Argentina’s smoky style
For the people of Argentina the very idea of the gas barbecue found in so many Kiwi backyards is almost repulsive.
What’s the point of scorching a few snarlers and meat patties on a smokeless grill?
As El Sizzling Chorizo head chef Alejandro Garcia says ‘‘the magic is in the smoke’’.
El Sizzling Chorizo opened in Ponsonby Central in 2012.
In Argentina these restaurants are commonplace, casual places where families get together. The focus is straightforward – it’s all about meat.
‘‘The most important thing is how long you cook the beef and what kind of beef it is,’’ Mr Garcia says.
‘‘The wood is important too because the most flavour comes from the smoke and the smoke is the secret.
‘‘So you need really good wood and a really good, slow cooking time.’’
When cooked, beef and lamb are sprayed with a brine of salt and water while chicken and pork get a solution of lemon juice and water.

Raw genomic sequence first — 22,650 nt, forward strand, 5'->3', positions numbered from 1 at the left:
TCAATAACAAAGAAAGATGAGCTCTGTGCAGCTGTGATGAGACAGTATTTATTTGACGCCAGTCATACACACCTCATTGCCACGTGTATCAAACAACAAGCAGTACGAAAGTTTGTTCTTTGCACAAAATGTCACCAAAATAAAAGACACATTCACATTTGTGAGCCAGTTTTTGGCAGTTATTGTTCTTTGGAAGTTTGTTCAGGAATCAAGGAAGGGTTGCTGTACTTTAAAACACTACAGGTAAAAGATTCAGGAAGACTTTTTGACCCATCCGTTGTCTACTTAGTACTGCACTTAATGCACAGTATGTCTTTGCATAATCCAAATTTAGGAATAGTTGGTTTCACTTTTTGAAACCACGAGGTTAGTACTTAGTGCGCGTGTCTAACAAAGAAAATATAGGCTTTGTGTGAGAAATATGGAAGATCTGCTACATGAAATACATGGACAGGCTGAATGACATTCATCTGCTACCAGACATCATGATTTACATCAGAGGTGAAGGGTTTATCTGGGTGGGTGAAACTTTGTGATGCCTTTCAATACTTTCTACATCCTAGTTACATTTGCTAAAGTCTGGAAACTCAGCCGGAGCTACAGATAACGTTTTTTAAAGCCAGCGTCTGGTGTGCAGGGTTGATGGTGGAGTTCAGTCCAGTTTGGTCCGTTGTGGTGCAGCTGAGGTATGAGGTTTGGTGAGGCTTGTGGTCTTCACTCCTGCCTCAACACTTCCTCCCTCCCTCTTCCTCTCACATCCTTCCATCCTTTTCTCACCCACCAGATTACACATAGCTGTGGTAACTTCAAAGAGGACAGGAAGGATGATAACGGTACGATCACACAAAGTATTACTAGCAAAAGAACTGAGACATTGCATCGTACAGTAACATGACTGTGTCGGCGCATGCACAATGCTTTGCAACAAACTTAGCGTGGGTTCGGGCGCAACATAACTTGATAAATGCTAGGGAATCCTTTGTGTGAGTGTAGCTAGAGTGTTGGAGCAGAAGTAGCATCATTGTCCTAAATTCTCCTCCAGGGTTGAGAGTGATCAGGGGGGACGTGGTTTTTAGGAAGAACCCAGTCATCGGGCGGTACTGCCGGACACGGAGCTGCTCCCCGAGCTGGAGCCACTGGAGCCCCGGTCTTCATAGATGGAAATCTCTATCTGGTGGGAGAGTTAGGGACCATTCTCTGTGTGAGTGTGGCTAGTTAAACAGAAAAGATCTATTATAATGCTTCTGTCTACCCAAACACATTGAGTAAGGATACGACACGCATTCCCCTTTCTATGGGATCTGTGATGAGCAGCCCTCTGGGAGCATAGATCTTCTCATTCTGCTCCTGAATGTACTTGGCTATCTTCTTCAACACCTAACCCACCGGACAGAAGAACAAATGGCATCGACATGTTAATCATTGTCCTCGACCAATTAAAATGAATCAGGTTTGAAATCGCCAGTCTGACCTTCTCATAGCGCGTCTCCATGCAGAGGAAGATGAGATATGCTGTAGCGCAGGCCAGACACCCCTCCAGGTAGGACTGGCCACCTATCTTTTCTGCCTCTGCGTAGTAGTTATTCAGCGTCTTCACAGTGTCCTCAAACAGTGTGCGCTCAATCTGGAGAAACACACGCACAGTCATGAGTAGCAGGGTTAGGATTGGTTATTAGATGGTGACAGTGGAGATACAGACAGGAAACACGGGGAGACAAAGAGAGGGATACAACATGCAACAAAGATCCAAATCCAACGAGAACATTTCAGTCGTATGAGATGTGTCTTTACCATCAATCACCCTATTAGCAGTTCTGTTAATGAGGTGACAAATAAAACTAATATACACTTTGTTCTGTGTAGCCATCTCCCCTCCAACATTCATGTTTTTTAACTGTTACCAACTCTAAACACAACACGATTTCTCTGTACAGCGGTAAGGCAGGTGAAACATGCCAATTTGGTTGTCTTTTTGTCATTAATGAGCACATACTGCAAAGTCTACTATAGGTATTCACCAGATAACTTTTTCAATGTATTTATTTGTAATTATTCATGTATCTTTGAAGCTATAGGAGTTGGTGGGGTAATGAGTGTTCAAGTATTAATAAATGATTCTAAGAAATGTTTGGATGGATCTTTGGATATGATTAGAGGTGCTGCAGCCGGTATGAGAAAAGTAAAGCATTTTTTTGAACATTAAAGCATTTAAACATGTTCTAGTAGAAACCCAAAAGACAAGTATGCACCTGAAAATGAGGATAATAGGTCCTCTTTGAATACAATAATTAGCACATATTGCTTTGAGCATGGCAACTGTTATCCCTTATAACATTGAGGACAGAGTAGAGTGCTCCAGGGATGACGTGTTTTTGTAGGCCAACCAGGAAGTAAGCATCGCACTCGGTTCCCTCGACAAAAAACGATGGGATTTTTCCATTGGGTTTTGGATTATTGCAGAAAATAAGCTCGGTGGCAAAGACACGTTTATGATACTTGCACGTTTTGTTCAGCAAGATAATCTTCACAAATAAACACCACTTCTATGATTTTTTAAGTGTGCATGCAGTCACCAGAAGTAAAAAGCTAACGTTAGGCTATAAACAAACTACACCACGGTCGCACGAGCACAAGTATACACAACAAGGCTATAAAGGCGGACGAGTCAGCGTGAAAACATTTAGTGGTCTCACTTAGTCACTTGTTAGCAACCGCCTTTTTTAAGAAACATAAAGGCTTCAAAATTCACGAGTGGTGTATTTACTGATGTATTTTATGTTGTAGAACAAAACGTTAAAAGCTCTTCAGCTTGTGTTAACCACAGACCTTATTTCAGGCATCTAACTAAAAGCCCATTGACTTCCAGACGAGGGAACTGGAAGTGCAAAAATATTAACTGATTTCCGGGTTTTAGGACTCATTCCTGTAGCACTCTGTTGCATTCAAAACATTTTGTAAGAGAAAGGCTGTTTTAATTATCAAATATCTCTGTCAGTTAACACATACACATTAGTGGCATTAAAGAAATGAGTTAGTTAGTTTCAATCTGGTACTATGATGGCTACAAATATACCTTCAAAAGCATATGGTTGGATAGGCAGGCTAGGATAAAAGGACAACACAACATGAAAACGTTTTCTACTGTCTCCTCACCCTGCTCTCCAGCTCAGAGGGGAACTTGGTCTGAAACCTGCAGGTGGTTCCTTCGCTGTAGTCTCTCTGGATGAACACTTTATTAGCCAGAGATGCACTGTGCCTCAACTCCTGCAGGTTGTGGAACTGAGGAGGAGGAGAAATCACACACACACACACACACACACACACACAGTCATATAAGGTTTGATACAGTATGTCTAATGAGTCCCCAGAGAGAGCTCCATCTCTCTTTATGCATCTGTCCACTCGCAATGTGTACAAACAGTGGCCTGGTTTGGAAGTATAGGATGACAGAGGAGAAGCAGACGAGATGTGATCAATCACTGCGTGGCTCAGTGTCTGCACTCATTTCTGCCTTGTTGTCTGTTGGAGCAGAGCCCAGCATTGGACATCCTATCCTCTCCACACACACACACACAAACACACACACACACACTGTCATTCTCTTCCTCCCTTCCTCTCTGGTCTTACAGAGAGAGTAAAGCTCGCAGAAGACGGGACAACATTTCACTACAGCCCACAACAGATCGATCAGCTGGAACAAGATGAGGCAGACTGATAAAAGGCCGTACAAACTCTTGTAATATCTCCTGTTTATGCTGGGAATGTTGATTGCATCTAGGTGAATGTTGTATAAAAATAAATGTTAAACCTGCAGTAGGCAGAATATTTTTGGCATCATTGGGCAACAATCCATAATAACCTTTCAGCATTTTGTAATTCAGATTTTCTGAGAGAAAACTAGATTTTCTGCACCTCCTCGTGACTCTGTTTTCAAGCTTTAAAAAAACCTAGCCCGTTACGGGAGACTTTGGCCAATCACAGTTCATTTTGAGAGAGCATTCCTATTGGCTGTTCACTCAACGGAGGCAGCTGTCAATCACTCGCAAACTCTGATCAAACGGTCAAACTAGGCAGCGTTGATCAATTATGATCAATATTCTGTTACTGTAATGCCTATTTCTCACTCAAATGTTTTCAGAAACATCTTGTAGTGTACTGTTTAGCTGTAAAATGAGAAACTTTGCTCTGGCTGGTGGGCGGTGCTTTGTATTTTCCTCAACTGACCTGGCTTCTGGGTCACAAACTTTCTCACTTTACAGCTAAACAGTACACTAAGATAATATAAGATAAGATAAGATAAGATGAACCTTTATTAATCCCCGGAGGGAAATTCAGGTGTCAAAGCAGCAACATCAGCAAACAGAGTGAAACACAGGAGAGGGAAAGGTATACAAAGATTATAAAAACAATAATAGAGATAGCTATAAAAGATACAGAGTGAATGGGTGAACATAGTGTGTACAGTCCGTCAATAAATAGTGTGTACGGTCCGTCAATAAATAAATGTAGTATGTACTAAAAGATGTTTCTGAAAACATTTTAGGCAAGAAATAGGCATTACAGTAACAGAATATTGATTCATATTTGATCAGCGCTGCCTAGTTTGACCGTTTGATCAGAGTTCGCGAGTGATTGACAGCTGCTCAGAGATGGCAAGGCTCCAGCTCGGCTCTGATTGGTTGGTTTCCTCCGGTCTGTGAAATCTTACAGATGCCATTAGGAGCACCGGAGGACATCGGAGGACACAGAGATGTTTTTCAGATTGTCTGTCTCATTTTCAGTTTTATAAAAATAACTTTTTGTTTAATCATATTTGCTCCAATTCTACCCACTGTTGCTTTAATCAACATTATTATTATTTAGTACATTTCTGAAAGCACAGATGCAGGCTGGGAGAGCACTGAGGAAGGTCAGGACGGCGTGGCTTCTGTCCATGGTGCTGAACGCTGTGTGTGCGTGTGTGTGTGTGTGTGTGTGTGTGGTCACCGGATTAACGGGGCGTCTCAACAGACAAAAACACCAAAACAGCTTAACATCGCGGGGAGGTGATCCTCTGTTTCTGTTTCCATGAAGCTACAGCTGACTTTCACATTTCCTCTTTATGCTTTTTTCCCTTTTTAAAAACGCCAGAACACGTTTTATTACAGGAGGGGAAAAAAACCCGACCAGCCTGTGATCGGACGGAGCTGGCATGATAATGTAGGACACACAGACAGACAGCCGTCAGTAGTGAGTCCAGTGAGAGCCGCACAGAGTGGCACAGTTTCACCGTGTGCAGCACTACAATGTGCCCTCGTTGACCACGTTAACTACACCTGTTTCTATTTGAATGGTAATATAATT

A herby chimichurri sauce accompanies everything.
But the simplicity does not translate to ease. It’s hard work because a fire has to be lit at 8am and kept burning until closing some 14 hours later. Some cuts can take up to six hours of cooking.
‘‘You can find this kind of place everywhere in Argentina,’’ manager Mariano Bavassa says.
‘‘These places are for the casual people, for anyone.’’
The barbecues, or asado, are also popular in Argentinian homes and become the focus of gatherings.
‘‘You start with a glass of wine and hanging out around the barbecue with friends.
‘‘It’s the same concept as a hangi – family and time.’’
Fire pit: The barbecue or asado – a charcoal enthusiast’s dream.
Magic smoke: El Sizzling Chorizo head chef Alejandro Garcia.